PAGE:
You're the one who obsessed about the ceremony itself. I was simply pointing out that you can, in fact, hold a marriage ceremony without having a marriage license.
I did...? I don't recall obsessing about a ceremony.
This doesn't have anything to do with the ceremony either. But it does require some set of legal contracts. Um... How on earth do roommates manage this? Lol...
Do you honestly think that the cable company wont come to fix your cable if your name isn't the same as that on the contract? Really? If you are at the home, and you pay them. They don't really care. Same deal with the washing machine repair guy, the plumber, the electrician, and any of a hundred other potential businesses you may deal with. This isn't a problem.
I actually used the cable company as an example because, just today, we had a client living with her boyfriend, who's name is on the account but not "primary," who needs a note from her and a copy of her driver's license in order to go to ComCast and pick up a new digital cable box. He's over 50 years old, but he needs a @#%^ing note from his girlfriend before he can take care of this.
If they were married, it wouldn't be an issue.
No, it doesn't. It defines a set of marriages which the state rewards by providing benefits to those who enter into them. Period. No one checks for your marriage license when you order a **** pizza. No one checks it at the gas station. No one checks it at a restaurant.
The only time anyone cares about a marriage license is if you are attempting to use any of a set of government legislated benefits. So, if you apply for a loan, they'll care. Random person on the street? Doesn't care at all. Has no reason to know either way.
Ah, so maybe these homosexual couples should't be allowed to enter into a loan...?
No. I'm talking about a legally binding contract with all the conditions we associate with marriage. You don't need a license to enter into that contract. You need the contract to get the license. As I stated earlier. The law goes in the other direction.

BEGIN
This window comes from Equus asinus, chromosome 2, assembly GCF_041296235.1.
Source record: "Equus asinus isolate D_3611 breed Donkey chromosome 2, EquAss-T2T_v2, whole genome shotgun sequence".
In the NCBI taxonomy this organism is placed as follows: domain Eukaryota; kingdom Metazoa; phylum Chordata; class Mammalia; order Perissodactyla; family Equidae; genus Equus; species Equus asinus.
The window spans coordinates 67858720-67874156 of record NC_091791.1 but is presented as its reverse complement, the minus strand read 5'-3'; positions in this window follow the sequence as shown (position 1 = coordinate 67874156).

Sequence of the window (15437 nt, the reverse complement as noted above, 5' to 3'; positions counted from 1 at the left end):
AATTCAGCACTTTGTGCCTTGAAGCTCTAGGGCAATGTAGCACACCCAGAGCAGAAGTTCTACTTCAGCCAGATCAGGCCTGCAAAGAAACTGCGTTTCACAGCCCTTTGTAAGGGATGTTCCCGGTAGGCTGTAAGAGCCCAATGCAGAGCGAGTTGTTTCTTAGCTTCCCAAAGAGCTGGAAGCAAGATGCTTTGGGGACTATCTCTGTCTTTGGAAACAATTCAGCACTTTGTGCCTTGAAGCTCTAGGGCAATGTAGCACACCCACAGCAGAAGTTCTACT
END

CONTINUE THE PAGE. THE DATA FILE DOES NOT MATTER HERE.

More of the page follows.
The first contract requires "gobs of money". The next hundred thousand can be copied free for anyone who wants one. How many times more "gobs of money" have been spent on this issue already?
Power of attorney is not a rare or mystical thing. If that's all you want, then it's pretty cheap to obtain. If you want a more complete contract, you have to get one drawn up that's more complete (obviously). Again. Why hasn't the *** rights movement done this? If they care so much about *** people being able to live the lives they want to live?
That's a vastly simpler solution than going through the massive expense of trying to force legal changes in 50 states across the country. Don't you agree?
Because it's unfair to subject one group to this while the other group can simply get married?
It's a matter of not being made to feel like a second class citizen. I can tell you're fine with them being labeled as such, but I'm not, and I can't imagine most of them are very happy with it, either.
If a tiny fraction of the legal costs already spent on this issue were spent on writing up said contract and creating a standard boilerplate legal contract available to anyone, it would cost the same (or less) money.
We both know why the movement hasn't done this. If they did, most *** couples would be happy and they would lose political power. It's that simple. It's not about doing what is best for the people they represent, nor is it about doing what is "right". It's about doing what empowers them politically. And that's what's so sad about this whole issue. It does not have to be this way. There is a solution in which everyone is happy and gets what they want, but it's not being allowed to happen because it's more politically advantageous to create conflict than to resolve it.
They shouldn't have to. Nor should they have to defend their rights to idiots like you.
So instead, you'll spend hundreds of millions of dollars on litigation and political campaigns? In what universe does this make a lick of sense? Spend 10k once. Write a contract. Make it available to anyone who wants it. What could be easier?
Civil rights and stopping discrimination is rarely easy, but it's always worth it. Edited, Mar 10th 2010 4:57pm by Belkira